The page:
Within weeks Hu Jintao is expected to kick off a succession process that will end his tenure as China’s president and Communist Party chief. Already the party’s propagandists have ginned up glowing coverage of China’s “10 golden years” under Hu, which made it all the more jarring earlier this month when Chinese websites circulated a scathing critique of the president’s legacy written by an editor of Study Times, a weekly paper run by a prestigious school that trains up-and-coming Communist cadres. The author, Deng Yuwen, credited Hu with “considerable success,” but went on to declare that the problems of the past decade “are even more numerous than the achievements.” Deng then listed 10 shortcomings of the current administration. Among them: rising corruption, the sluggish pace of political reform, the failure to nurture a real middle class, and moral lapses that have left the Chinese people with “no sense of shame.” Deng’s piece first appeared on the Caijing magazine website before quickly vanishing (though the text survives on a variety of blogs). What’s most surprising, however, is that it appeared at all. The president of the Central Party School—Deng’s ultimate boss—is none other than Vice President Xi Jinping, the man slated to take over for Hu.
Over the past few weeks, news of Deng’s article has been eclipsed by the fallout from political scandals and rumors triggered by Xi’s disappearance from public view, which the government says has been for health reasons. Another report buried by these lurid headlines: a low-profile visit Xi made, sometime over the past two months, to a prominent Chinese reformer named Hu Deping (no relation to President Hu). State media didn’t mention the meeting, but Reuters quoted anonymous sources as saying Xi acknowledged that China was suffering from unprecedented problems, which reportedly included corruption and lack of discipline within the party; the visit was also intended to show that Xi is listening to reformers who advocate relaxing political controls and accelerating the pace of economic liberalization. This probably won’t satisfy fans of Western-style democracy and rapid privatization, but it did spark optimism among some Chinese liberals who feel let down by the current administration. “In the era of Hu ... economic interest groups became stronger than ever before, and political reform totally stopped,” says Zhang Lifan, a former researcher for the Beijing-based Chinese Academy of Social Sciences.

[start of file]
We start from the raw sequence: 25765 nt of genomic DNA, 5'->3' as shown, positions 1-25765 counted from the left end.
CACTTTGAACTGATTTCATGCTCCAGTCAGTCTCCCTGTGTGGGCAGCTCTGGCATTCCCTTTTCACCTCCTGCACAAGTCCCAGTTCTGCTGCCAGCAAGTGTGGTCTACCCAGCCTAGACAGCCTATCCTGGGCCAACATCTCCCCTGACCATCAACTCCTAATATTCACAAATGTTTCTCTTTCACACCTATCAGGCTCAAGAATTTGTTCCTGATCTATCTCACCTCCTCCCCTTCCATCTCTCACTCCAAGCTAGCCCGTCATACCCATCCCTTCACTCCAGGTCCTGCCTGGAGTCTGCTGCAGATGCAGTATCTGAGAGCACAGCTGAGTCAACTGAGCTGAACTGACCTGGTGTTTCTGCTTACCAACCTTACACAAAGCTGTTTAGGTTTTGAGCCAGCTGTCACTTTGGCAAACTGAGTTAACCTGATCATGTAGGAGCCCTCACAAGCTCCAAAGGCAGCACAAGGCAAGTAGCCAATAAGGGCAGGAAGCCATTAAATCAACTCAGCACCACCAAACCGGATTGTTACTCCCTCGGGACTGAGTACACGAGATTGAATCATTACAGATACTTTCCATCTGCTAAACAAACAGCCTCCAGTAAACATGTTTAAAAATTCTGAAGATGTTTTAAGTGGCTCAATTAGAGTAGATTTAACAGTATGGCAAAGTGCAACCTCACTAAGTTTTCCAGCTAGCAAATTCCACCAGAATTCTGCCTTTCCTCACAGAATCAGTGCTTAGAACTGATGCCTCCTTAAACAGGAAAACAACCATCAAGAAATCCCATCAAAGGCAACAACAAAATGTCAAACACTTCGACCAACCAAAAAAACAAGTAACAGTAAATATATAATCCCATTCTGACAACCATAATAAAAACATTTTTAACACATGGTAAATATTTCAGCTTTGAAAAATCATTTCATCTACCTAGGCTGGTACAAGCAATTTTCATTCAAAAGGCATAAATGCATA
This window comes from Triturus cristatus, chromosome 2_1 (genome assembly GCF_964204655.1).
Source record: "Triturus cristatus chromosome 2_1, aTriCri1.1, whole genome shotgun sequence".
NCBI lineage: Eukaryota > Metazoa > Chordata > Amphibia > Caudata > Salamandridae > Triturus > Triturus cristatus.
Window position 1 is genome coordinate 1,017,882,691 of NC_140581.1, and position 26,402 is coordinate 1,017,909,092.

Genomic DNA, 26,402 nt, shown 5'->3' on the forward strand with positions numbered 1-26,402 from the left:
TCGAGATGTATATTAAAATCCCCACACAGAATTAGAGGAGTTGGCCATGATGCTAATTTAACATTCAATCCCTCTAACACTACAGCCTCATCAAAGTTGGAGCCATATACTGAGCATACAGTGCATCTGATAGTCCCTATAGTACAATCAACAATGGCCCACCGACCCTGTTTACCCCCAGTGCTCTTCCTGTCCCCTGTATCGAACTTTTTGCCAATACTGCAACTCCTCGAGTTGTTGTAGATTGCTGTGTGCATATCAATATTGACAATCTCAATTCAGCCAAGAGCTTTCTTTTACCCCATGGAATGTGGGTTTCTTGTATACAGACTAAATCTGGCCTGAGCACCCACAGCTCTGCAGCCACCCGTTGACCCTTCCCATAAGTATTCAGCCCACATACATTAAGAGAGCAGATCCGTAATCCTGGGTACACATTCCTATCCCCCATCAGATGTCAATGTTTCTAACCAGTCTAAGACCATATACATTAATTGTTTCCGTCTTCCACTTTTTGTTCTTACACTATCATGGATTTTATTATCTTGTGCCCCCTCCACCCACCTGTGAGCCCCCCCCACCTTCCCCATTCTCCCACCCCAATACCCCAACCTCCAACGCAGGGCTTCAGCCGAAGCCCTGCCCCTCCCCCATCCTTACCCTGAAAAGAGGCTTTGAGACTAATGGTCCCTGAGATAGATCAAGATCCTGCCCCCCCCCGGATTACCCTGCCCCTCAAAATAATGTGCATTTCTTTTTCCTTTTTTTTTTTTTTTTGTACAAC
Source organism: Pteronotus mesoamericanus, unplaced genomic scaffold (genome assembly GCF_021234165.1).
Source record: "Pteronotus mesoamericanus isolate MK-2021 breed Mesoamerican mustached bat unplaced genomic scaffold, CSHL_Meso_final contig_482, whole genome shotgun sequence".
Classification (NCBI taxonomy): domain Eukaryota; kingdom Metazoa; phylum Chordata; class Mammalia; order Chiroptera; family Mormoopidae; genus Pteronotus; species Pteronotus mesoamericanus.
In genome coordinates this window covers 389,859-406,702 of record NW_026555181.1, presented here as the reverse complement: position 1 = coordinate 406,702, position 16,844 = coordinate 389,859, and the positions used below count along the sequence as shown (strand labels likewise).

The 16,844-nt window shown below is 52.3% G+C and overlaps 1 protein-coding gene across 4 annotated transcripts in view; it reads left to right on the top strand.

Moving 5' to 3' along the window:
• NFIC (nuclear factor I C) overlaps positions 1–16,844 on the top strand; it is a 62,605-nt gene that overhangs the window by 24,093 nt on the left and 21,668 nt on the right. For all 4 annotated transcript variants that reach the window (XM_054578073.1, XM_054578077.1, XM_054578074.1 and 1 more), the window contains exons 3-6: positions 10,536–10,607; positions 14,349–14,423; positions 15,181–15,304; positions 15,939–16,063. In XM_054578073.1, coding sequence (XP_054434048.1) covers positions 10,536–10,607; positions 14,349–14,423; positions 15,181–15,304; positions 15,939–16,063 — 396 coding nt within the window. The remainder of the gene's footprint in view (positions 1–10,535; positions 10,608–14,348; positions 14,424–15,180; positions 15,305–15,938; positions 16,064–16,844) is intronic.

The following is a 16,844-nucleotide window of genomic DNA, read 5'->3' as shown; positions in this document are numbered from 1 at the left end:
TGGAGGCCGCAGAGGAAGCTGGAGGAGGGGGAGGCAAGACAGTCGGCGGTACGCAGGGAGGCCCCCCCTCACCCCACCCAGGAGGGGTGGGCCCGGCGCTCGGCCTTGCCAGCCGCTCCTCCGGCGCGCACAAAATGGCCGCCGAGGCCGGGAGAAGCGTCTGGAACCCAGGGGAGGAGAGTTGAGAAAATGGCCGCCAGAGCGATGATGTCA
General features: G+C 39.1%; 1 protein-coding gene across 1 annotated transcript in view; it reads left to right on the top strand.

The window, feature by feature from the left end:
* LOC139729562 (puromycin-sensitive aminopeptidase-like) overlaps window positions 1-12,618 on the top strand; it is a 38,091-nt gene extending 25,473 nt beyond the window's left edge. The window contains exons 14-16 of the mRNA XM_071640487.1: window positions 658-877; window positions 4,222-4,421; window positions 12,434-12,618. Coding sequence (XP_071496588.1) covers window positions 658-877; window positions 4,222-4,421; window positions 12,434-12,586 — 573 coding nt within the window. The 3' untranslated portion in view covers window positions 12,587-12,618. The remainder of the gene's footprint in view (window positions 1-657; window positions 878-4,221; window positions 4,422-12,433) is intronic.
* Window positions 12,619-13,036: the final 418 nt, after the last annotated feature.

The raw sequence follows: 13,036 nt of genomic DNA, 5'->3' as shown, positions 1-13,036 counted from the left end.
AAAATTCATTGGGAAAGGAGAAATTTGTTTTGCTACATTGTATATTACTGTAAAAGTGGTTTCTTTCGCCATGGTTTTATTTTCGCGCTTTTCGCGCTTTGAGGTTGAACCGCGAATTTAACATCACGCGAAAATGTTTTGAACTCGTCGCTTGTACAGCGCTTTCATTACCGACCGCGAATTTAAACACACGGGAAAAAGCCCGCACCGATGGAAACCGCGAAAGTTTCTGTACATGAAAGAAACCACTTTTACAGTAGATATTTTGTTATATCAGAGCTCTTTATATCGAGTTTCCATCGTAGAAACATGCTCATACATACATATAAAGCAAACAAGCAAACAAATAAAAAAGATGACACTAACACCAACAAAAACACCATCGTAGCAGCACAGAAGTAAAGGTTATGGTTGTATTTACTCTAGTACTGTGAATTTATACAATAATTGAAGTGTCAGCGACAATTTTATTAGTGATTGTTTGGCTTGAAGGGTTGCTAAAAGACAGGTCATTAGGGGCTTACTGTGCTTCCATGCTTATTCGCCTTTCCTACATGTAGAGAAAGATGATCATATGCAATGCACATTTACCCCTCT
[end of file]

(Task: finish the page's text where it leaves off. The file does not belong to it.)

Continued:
The Chinese word for crisis combines the ideographs for danger and opportunity, and many across the country believe major changes are in store precisely because the status quo has become untenable. In his article, Deng blamed Hu for creating a “crisis of legitimacy.” And some experts think Xi will seek to accelerate the pace of change—so long as it doesn’t threaten the ruling party’s grip on power. “Many people are disappointed in Hu,” said David Zweig, a sinologist at the Hong Kong University of Science and Technology. “He missed a lot of opportunities. I think Xi has it in him to seek faster reforms, and a sense of crisis can help push things forward.” Perhaps, but with uncertainties still circulating about the succession, and with the public still seething over the recent spate of scandals, such optimism may be premature. “Normally the Communist Party holds celebrations before opening the Party Congress,” says Zhang, “but this time, I doubt the government is in the mood to celebrate.”